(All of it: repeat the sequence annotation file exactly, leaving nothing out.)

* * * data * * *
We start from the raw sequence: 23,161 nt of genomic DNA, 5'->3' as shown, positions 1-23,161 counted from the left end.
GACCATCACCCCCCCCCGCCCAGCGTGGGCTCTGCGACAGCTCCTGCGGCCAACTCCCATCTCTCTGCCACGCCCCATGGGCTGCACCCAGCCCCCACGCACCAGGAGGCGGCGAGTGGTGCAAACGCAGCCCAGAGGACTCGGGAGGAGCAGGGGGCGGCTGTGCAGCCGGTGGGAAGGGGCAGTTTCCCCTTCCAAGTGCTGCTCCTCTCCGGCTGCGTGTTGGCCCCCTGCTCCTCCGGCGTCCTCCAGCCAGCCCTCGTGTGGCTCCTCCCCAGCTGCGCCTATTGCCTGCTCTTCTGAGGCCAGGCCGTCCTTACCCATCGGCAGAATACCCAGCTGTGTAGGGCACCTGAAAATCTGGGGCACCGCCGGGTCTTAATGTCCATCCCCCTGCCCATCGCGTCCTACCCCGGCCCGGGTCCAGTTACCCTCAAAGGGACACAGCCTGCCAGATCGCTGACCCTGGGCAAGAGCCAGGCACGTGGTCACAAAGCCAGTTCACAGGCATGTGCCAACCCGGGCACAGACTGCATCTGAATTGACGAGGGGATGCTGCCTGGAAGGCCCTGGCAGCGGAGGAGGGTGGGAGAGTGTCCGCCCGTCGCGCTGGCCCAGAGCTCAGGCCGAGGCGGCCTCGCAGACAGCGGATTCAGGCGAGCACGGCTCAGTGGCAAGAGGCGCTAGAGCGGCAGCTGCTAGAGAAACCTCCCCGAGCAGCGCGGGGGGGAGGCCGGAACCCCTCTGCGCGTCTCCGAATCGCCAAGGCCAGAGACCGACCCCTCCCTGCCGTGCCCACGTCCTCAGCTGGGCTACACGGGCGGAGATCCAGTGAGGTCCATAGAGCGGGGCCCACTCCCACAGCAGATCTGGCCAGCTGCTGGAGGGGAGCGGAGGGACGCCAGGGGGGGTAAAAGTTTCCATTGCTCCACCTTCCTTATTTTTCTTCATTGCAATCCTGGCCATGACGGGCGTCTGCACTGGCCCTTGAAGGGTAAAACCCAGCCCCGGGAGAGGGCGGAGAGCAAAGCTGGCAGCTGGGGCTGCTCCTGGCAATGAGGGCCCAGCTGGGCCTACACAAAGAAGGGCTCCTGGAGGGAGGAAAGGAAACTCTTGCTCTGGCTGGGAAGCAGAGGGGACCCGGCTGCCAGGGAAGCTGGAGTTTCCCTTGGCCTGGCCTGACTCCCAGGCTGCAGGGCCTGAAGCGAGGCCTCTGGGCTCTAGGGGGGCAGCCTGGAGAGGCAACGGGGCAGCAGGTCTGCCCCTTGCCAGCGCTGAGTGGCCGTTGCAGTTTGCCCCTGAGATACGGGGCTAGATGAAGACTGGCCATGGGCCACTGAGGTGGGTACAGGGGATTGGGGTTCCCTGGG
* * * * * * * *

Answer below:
We start from the raw sequence: 23,161 nt of genomic DNA, 5'->3' as shown, positions 1-23,161 counted from the left end.
GACCATCACCCCCCCCCGCCCAGCGTGGGCTCTGCGACAGCTCCTGCGGCCAACTCCCATCTCTCTGCCACGCCCCATGGGCTGCACCCAGCCCCCACGCACCAGGAGGCGGCGAGTGGTGCAAACGCAGCCCAGAGGACTCGGGAGGAGCAGGGGGCGGCTGTGCAGCCGGTGGGAAGGGGCAGTTTCCCCTTCCAAGTGCTGCTCCTCTCCGGCTGCGTGTTGGCCCCCTGCTCCTCCGGCGTCCTCCAGCCAGCCCTCGTGTGGCTCCTCCCCAGCTGCGCCTATTGCCTGCTCTTCTGAGGCCAGGCCGTCCTTACCCATCGGCAGAATACCCAGCTGTGTAGGGCACCTGAAAATCTGGGGCACCGCCGGGTCTTAATGTCCATCCCCCTGCCCATCGCGTCCTACCCCGGCCCGGGTCCAGTTACCCTCAAAGGGACACAGCCTGCCAGATCGCTGACCCTGGGCAAGAGCCAGGCACGTGGTCACAAAGCCAGTTCACAGGCATGTGCCAACCCGGGCACAGACTGCATCTGAATTGACGAGGGGATGCTGCCTGGAAGGCCCTGGCAGCGGAGGAGGGTGGGAGAGTGTCCGCCCGTCGCGCTGGCCCAGAGCTCAGGCCGAGGCGGCCTCGCAGACAGCGGATTCAGGCGAGCACGGCTCAGTGGCAAGAGGCGCTAGAGCGGCAGCTGCTAGAGAAACCTCCCCGAGCAGCGCGGGGGGGAGGCCGGAACCCCTCTGCGCGTCTCCGAATCGCCAAGGCCAGAGACCGACCCCTCCCTGCCGTGCCCACGTCCTCAGCTGGGCTACACGGGCGGAGATCCAGTGAGGTCCATAGAGCGGGGCCCACTCCCACAGCAGATCTGGCCAGCTGCTGGAGGGGAGCGGAGGGACGCCAGGGGGGGTAAAAGTTTCCATTGCTCCACCTTCCTTATTTTTCTTCATTGCAATCCTGGCCATGACGGGCGTCTGCACTGGCCCTTGAAGGGTAAAACCCAGCCCCGGGAGAGGGCGGAGAGCAAAGCTGGCAGCTGGGGCTGCTCCTGGCAATGAGGGCCCAGCTGGGCCTACACAAAGAAGGGCTCCTGGAGGGAGGAAAGGAAACTCTTGCTCTGGCTGGGAAGCAGAGGGGACCCGGCTGCCAGGGAAGCTGGAGTTTCCCTTGGCCTGGCCTGACTCCCAGGCTGCAGGGCCTGAAGCGAGGCCTCTGGGCTCTAGGGGGGCAGCCTGGAGAGGCAACGGGGCAGCAGGTCTGCCCCTTGCCAGCGCTGAGTGGCCGTTGCAGTTTGCCCCTGAGATACGGGGCTAGATGAAGACTGGCCATGGGCCACTGAGGTGGGTACAGGGGATTGGGGTTCCCTGGG